My acceptable solution is the following:
1) Prepackaged, individually wrapped food items, with full ingredient list/allergen warnings.
2) No Peanuts/Treenuts for my one son, No Eggs for the other. No "manufactured in" "made in facility"...etc.
3) My sons still would only be able to eat foods fitting that standard if DH or I had expressly allowed them. But at least they'd be safe for the classrooms, and keep the classrooms safe for my children.
For those that think that limits what is out there..... look next time you are at the store. There are so many individual things out there now, that availability and convenience is a weak argument. My kids just scarfed down little individual bags of apple slices with caramel dip yesterday. They would have fit the criteria too -- for both kids -- and for many Wellness Policies.
And, being thought of as a mean Mom could just be added to the list of what I'm sure they think of me already. [img]http://uumor.pair.com/nutalle2/peanutallergy/biggrin.gif[/img]

Posted on: Sat, 08/11/2007 - 2:51am
gvmom's picture
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Joined: 08/24/2005 - 09:00

[b]Do you trust other parents to feed your kids?[/b]
Forgot to answer this. NOT A CHANCE.
But the first hurdle is to get the parents & teacher to realize providing safe foods (if they MUST bring it in) is essential. If not for safety, than at least to not exclude. The schools might have a hard time justifying excluding a student flat out with something that isn't necessary to their education, than fighting about making a classroom safe based on FA's and not killing a kid. I think flat out exclusion would get their attention. Especially if birthday treats,and the like, could be passed out in the hall, at someone's BIRTHDAY PARTY AT HOME.... or just not in the classroom.
After they figure that excluding a child, in their own school, in their own classroom, is a jerky thing to do, then maybe they'd ask what they could do.... and then you hand them the criteria.
It could be just my school, but the desperation with which some of these Moms need to send in a cupcake is near fever pitch. I think they'd come close to selling the family dog if their child couldn't bring in a birthday treat. And what teacher is worth their salt if they would knowingly let a student of theirs be blantently excluded right under their eyes..... and is that worth something on the legal end of things?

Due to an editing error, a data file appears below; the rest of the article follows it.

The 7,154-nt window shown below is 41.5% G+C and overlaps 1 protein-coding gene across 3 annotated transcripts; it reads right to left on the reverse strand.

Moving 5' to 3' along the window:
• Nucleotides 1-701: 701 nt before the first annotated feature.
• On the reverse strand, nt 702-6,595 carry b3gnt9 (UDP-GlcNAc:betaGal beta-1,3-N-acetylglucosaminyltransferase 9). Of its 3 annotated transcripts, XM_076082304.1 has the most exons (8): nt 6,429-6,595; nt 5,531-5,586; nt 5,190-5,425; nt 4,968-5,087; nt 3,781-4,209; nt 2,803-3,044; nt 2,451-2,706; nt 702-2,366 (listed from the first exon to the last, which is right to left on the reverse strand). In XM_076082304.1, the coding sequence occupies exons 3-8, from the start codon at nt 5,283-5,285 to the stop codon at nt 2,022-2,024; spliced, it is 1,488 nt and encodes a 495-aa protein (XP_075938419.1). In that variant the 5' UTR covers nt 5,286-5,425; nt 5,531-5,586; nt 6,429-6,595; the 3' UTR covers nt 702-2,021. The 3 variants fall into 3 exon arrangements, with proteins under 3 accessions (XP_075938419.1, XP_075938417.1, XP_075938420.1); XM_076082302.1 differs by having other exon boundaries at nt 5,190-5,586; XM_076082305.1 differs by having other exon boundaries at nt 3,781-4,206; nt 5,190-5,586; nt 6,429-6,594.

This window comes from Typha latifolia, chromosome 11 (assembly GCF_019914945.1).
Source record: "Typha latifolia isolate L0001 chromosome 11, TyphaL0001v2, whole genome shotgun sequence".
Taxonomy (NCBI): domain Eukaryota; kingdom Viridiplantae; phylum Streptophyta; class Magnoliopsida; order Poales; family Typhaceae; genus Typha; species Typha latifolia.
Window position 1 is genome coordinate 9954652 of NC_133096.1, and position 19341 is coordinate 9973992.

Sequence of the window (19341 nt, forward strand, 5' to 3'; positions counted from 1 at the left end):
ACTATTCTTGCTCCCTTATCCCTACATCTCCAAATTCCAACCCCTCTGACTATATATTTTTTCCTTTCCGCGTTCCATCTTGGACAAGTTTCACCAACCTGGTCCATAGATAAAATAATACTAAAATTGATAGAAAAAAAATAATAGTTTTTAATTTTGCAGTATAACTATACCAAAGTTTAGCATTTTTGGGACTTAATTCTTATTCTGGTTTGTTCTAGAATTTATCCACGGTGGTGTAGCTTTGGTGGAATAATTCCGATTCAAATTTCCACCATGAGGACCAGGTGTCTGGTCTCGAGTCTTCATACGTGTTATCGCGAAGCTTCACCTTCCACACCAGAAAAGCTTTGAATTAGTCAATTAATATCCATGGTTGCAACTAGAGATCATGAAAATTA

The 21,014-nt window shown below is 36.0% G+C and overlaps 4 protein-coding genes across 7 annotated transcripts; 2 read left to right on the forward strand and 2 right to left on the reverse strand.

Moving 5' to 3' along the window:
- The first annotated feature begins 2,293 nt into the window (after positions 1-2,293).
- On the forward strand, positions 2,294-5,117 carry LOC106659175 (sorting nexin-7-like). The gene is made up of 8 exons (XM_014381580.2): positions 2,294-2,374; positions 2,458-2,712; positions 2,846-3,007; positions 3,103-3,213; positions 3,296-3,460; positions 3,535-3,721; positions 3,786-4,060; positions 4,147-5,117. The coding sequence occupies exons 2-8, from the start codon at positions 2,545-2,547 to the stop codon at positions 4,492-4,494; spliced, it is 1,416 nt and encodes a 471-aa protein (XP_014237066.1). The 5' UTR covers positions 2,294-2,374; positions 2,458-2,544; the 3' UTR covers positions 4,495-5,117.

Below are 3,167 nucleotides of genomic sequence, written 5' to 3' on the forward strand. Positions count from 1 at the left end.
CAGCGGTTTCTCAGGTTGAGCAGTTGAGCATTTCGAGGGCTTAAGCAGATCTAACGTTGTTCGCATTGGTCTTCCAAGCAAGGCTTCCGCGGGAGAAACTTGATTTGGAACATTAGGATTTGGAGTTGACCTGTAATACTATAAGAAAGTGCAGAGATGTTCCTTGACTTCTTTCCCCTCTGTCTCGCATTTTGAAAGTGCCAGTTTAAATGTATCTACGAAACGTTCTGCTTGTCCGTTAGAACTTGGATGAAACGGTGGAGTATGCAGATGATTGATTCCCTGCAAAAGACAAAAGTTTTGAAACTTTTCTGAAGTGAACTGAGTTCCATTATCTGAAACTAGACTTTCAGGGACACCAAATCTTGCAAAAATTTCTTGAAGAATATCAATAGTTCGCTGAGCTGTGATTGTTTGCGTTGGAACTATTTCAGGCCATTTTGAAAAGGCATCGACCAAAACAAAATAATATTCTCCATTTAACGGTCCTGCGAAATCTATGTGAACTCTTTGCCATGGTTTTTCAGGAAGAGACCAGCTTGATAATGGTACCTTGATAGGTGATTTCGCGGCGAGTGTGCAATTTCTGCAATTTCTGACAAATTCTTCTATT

Posted on: Sat, 08/11/2007 - 3:10am
April in KC's picture
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Joined: 08/28/2006 - 09:00

Hi gvmom, I can appreciate where you're coming from with this. If you and I shared a school, though, I don't think I could take the same approach with my child's PA and Celiac Disease, which currently requires avoidance of milk and soy as well, per GI's instructions. [And so far, accidental glutenings have been much harder to avoid than accidental peanut exposures.] If I took the same policy in your school, it would probably begin to encroach on the foods your kids could eat, KWIM? Your apples would work for me, but the dip probably would not - many of them contain skim milk or other dairy.
So it depends on whether you're willing to extend the same approach and mindset to other children's allergies, should those children enter your school. Maybe "just fruit and veggies" / no crackers, etc., would work. But maybe that becomes more restrictive than you had in mind.
It might be helpful to think about how you would approach your school if your child also had milk or wheat allergy, in addition to PA and EA? Or MFA?
I'm not trying to kill what might be a great idea for you and your school, but I'm just trying to provide some extra food for thought as you figure out what precedent you want to set for the way food allergies are handled in your school.
Best wishes - April

Posted on: Sat, 08/11/2007 - 3:25am
gvmom's picture
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Joined: 08/24/2005 - 09:00

[b]So it depends on whether you're willing to extend the same approach and mindset to other children's allergies, should those children enter your school. Maybe "just fruit and veggies" / no crackers, etc., would work. But maybe that becomes more restrictive than you had in mind.[/b]
Me personally, I'm not sending in food for birthdays this year. Last year for my son I sent goody bags, with pencils & such, that had a prepackaged, individually wrapped, with ingredients, Rice Krispie Treat.